City health workers fumigate the Guadalupe community as part of preventive measures against the Zika virus and other mosquito-borne diseases in Santa Tecla, El Salvador February 3, 2016. = Image Credit: REUTERS

The rapid spread of the Zika virus powerfully demonstrates the threat posed by infectious disease crises. The Ebola epidemic, which began in December 2013, revealed flaws in almost every aspect of our ability to respond to such catastrophes. Yet, with Ebola now less visible on the front pages, the political commitment to spend the money required has waned dramatically. Zika shows that we cannot afford to continue as we are.

The business case for investing in preparedness is compelling. A recent report by the commission on a Global Health Risk Framework for the Future estimated that the expected economic cost of potential pandemics was more than $60 billion (Dh220.68 billion) a year. It proposed spending $4.5 billion a year to strengthen our defences.

Globalisation means our economic vulnerability to infectious disease outbreaks has increased. In a media-saturated world, fear is much more contagious than any infection. Fear of infection drives people to change behaviour, cancelling holidays and business trips or avoiding imported products. It is this behavioural change rather than the disease itself that determines the scale of the economic effect.

We see this with Zika. After warnings to pregnant women against travelling to infected areas, Caribbean nations whose economies are dependent on tourism are seeing cancellations escalate by the day. The challenges faced by Brazil, the epicentre of the outbreak, are particularly acute. The Olympic Games in Rio de Janeiro in August ought to boost the country’s struggling economy but people may simply stay away.

If fear and behavioural change shape the economic impact of epidemics, then effective communication of the risks and potential mitigants should be central components of any response.

Yet with Ebola, governments struggled to get their messages across.

In west Africa, for example, efforts to contain the virus were hindered by local communities’ distrust of official pronouncements. And in the developed world, a handful of cases of Ebola unleashed a torrent of rumours and conflicting advice.

Engaging with people

We are seeing the same happen with Zika: Stories circulate about the potential for the virus to be transmitted through sexual contact or the alleged triggering of the outbreak by genetically modified mosquitoes. Whether or not such stories are true, they drive people’s actions.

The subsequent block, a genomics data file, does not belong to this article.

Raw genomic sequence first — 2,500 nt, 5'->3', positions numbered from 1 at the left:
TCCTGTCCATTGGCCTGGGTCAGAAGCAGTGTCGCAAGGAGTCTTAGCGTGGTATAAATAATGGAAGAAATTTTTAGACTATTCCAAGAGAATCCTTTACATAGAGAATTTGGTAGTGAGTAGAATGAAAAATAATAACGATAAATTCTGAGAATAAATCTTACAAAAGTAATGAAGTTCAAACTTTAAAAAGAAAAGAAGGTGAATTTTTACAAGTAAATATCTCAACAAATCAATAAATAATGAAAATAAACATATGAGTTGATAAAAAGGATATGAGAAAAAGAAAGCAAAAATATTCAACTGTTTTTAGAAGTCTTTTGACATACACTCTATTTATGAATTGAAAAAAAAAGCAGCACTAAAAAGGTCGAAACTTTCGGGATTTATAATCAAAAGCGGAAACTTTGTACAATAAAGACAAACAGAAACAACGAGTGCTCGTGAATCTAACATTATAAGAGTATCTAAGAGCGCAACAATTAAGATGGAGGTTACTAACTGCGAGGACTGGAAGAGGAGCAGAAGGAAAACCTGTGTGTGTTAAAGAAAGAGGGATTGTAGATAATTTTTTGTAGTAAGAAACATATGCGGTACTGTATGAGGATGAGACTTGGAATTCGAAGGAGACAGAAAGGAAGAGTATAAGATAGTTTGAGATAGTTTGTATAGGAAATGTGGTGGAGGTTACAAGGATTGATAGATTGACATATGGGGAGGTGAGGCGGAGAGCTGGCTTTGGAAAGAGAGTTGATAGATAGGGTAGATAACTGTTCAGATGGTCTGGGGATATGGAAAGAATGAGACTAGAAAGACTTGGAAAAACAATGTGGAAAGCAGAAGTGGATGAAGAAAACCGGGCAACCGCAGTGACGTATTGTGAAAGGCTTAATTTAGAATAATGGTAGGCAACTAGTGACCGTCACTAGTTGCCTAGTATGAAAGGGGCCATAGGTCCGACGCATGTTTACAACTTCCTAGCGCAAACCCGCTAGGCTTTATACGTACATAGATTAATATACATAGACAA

The old model, in which people responded obediently to public health messages from authoritative sources, no longer works. Governments now need sophisticated communication strategies using all the digital tools at their disposal. They must engage with people rather than simply tell them what to do. They need to accept that since there will be a multitude of voices and data sources, they will have to earn the right to be listened to. Too often, instructions are handed down from on high.

Governments also need to work together through the World Health Organisation. A coordinated approach to travel advice will be far more effective and less economically damaging than the blizzard of restrictions we saw with Ebola. However, this requires a degree of real-time coordination that neither the WHO nor most national public health agencies are set up to deliver.

While containing the spread of Zika is the immediate priority, we also need to break the pattern of responding to each pandemic as it occurs.

A more robust framework for protecting humanity from such threats is required. That will involve strengthening public health systems at the national level and more effective global responses led by the WHO. Without them, the cost in human lives and livelihoods will be immense.

— Financial Times

Peter Sands is senior fellow at the Harvard Kennedy School and chairman of the commission on a Global Health Risk Framework For the Future.